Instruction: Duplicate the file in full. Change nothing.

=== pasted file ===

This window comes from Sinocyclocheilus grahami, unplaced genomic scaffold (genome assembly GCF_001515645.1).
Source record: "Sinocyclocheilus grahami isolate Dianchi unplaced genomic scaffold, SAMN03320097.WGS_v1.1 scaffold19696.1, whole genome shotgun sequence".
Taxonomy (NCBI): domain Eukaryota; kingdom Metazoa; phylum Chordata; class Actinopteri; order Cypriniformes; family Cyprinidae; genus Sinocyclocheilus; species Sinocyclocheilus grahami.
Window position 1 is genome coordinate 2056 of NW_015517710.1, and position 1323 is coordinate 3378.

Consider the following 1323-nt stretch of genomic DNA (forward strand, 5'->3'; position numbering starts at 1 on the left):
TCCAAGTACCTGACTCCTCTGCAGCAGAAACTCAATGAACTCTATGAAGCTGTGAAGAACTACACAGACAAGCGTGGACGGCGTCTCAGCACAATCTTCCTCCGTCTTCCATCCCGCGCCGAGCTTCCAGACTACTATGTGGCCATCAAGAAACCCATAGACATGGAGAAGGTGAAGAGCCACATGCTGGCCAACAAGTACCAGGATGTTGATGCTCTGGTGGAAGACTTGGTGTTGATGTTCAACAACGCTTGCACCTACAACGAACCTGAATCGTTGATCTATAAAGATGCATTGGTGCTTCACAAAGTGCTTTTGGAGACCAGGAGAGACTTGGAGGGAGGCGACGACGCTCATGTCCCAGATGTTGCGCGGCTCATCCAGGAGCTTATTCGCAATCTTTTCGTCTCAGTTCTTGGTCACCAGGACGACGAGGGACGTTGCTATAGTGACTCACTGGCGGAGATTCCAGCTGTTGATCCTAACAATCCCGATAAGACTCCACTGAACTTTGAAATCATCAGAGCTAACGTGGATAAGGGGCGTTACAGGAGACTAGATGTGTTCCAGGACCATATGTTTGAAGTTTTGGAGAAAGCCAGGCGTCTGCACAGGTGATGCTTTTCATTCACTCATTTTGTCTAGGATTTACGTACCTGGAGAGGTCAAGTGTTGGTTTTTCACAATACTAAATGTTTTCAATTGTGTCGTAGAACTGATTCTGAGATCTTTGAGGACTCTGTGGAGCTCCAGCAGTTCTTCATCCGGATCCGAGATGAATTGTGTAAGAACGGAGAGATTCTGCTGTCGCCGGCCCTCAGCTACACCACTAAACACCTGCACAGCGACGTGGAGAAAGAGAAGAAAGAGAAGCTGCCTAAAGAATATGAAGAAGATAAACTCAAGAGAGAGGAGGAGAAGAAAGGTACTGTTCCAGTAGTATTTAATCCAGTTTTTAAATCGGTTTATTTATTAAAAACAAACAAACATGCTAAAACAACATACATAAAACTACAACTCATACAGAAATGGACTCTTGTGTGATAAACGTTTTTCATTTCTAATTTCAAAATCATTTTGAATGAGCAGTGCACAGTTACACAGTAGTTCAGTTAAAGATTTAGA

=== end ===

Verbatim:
This window comes from Sinocyclocheilus grahami, unplaced genomic scaffold (genome assembly GCF_001515645.1).
Source record: "Sinocyclocheilus grahami isolate Dianchi unplaced genomic scaffold, SAMN03320097.WGS_v1.1 scaffold19696.1, whole genome shotgun sequence".
Taxonomy (NCBI): domain Eukaryota; kingdom Metazoa; phylum Chordata; class Actinopteri; order Cypriniformes; family Cyprinidae; genus Sinocyclocheilus; species Sinocyclocheilus grahami.
Window position 1 is genome coordinate 2056 of NW_015517710.1, and position 1323 is coordinate 3378.

Consider the following 1323-nt stretch of genomic DNA (forward strand, 5'->3'; position numbering starts at 1 on the left):
TCCAAGTACCTGACTCCTCTGCAGCAGAAACTCAATGAACTCTATGAAGCTGTGAAGAACTACACAGACAAGCGTGGACGGCGTCTCAGCACAATCTTCCTCCGTCTTCCATCCCGCGCCGAGCTTCCAGACTACTATGTGGCCATCAAGAAACCCATAGACATGGAGAAGGTGAAGAGCCACATGCTGGCCAACAAGTACCAGGATGTTGATGCTCTGGTGGAAGACTTGGTGTTGATGTTCAACAACGCTTGCACCTACAACGAACCTGAATCGTTGATCTATAAAGATGCATTGGTGCTTCACAAAGTGCTTTTGGAGACCAGGAGAGACTTGGAGGGAGGCGACGACGCTCATGTCCCAGATGTTGCGCGGCTCATCCAGGAGCTTATTCGCAATCTTTTCGTCTCAGTTCTTGGTCACCAGGACGACGAGGGACGTTGCTATAGTGACTCACTGGCGGAGATTCCAGCTGTTGATCCTAACAATCCCGATAAGACTCCACTGAACTTTGAAATCATCAGAGCTAACGTGGATAAGGGGCGTTACAGGAGACTAGATGTGTTCCAGGACCATATGTTTGAAGTTTTGGAGAAAGCCAGGCGTCTGCACAGGTGATGCTTTTCATTCACTCATTTTGTCTAGGATTTACGTACCTGGAGAGGTCAAGTGTTGGTTTTTCACAATACTAAATGTTTTCAATTGTGTCGTAGAACTGATTCTGAGATCTTTGAGGACTCTGTGGAGCTCCAGCAGTTCTTCATCCGGATCCGAGATGAATTGTGTAAGAACGGAGAGATTCTGCTGTCGCCGGCCCTCAGCTACACCACTAAACACCTGCACAGCGACGTGGAGAAAGAGAAGAAAGAGAAGCTGCCTAAAGAATATGAAGAAGATAAACTCAAGAGAGAGGAGGAGAAGAAAGGTACTGTTCCAGTAGTATTTAATCCAGTTTTTAAATCGGTTTATTTATTAAAAACAAACAAACATGCTAAAACAACATACATAAAACTACAACTCATACAGAAATGGACTCTTGTGTGATAAACGTTTTTCATTTCTAATTTCAAAATCATTTTGAATGAGCAGTGCACAGTTACACAGTAGTTCAGTTAAAGATTTAGA